Eliminating federal govt charity like the EITC is not a problem. It can be replaced by state/local govt charity and private charity. That would be lawful under the US Constitution, unlike the current charity programs. It would also keep the power and money closer to the citizens, make programs more adaptable and accountable, likely more effective and efficient.

  6. Clay Willis  ::  8:52 am on November 6th, 2011:

    Today’s equivalent of Marx’s violent revolution could be extrapolated to the “Occupy Wall Street” activists. Short of armed revolution, Marx and Engels proposed 10 steps to convert from capitalist to communist systems: 1 of those ten was a graduated income tax.
    “Progressive” when applied to taxes means increasing rates as income increases. Cain’s elimination of income taxes on those below the poverty level does NOT mean that any pays a higher RATE than anyone else who pays the tax.
    If voters are happy with the present economy and size of the government, then you would be correct. However there WILL be massive change in 2012 IMHO — more than the 2010 Congressional elections.
    UNLESS the Republican, big-government establishment is able to wipe out Cain, Gingrich and Perry and give us the equivalent of Dole or McCain, i.e. Romney.
    In that case we’ll remain on the same path to national bankrupcy and social chaos.
    If I understand you correctly, you’re stating that once a Socialist program is in place it can never be abolished. I would point to the national welfare changes made by Gingrich in the 1990’s to show that such programs can be GRADUALLy eliminated.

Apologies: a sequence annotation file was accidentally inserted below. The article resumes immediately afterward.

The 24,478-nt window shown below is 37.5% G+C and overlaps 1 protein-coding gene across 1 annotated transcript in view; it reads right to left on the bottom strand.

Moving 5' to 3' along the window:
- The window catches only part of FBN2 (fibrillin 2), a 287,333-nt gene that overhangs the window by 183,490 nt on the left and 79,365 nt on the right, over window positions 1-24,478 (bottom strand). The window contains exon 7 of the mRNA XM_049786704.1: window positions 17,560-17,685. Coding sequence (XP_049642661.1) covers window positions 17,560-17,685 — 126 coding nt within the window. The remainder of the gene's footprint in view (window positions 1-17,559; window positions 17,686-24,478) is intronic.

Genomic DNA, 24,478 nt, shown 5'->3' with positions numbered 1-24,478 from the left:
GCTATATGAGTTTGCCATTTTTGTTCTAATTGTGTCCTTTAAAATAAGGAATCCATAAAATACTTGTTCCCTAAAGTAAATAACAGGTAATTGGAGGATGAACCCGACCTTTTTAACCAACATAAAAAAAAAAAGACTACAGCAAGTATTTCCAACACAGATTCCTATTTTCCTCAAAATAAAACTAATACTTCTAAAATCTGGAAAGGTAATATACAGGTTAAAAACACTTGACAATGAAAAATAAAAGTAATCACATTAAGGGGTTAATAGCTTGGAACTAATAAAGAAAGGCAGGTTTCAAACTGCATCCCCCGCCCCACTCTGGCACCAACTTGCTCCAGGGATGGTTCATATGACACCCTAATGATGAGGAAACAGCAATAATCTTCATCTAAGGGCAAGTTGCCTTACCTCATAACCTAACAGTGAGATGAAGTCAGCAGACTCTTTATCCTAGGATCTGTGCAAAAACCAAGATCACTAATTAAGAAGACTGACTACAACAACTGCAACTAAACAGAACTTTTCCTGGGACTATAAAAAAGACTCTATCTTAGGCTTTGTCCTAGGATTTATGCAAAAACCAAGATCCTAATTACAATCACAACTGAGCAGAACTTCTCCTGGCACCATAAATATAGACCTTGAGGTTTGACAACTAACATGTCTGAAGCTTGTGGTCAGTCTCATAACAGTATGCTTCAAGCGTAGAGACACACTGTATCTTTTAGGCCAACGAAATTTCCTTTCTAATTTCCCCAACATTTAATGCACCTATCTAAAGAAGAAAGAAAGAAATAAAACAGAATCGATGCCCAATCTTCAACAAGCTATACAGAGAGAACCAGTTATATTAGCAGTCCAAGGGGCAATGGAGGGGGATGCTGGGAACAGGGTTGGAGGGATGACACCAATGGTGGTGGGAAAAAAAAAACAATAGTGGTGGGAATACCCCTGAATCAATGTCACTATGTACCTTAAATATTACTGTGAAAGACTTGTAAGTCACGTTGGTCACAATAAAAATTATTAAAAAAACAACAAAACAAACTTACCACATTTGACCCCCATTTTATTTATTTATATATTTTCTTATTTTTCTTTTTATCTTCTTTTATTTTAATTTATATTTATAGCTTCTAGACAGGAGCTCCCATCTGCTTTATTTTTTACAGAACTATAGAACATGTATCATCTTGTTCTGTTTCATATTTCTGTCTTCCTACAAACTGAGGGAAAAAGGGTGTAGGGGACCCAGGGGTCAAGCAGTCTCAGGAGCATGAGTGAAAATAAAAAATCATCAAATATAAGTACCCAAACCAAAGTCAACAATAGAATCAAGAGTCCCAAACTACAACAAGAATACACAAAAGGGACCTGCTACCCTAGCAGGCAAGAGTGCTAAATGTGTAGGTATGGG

It takes great courage because the leftists and their cohorts in the media attempt to destroy anyone who proposes change to these socialist programs.

  7. Clay Willis  ::  8:56 am on November 6th, 2011:

    That’s a great point Pronghorn: those who partake of the government tax teat must be weaned gradually and returning those programs to 50-state administration places the accountability on a much more local level.

  8. russ in nc  ::  5:26 pm on November 6th, 2011:

    Of the 109 billion dollars of EITC and CTC how much of it is fraudulent claims? Answer: a large percentage. And how much of it gets diverted through fees and to Banks (CHASE) and tax preparation firms (H R BLOCK) and software companies (Turbo Tax)? Another large percentage. It would be far better to replace the federal EITC and CTC with State Welfare Assistance programs.

  9. russ in nc  ::  5:35 pm on November 6th, 2011:

    I’ll be applying for Social Security in three years and Medicare in six years. I won’t be the only one either. What’s going to happen to the payroll tax rate to pay for me and 20 million others just like me? It’s now 15.3%. I’m thinking it will have to get close to 25%.

  10. FairTax Guy22  ::  11:40 am on November 10th, 2011:

    I am a student at Ivy Tech Community College in Indiana. We have been assigned a project to find information on the Fair Tax and to create a persuasive presentation to either support or defend the Fair Tax proposal. I am interested in finding more information on the effects of the lower and middle income classes, and specifically the effects on mortgages and property taxes. Are the current tax plans being developed by the GOP presidential candidates supposed to ignore / remove the mortgage deduction? Are any considerations being made for property taxes? Any information you could provide me with would be greatly appreciated.

  11. Fair Tax Guy #98  ::  9:42 pm on November 16th, 2011:

    The Fair Tax Plan is a great idea. The issue is to keep Congress from adding and/or changing the tax structure without the approval of the tax payers. This is what got us in the mess we are in today. Our politicians in Washington have no limits to what or how much they can tax the voting citizens and when they run out of money for budgets, they rob from what is available or increase taxes or create new taxes to cover their spending habits.
    Let’s get a check and balance system to control Congress from spending us into bankruptcy.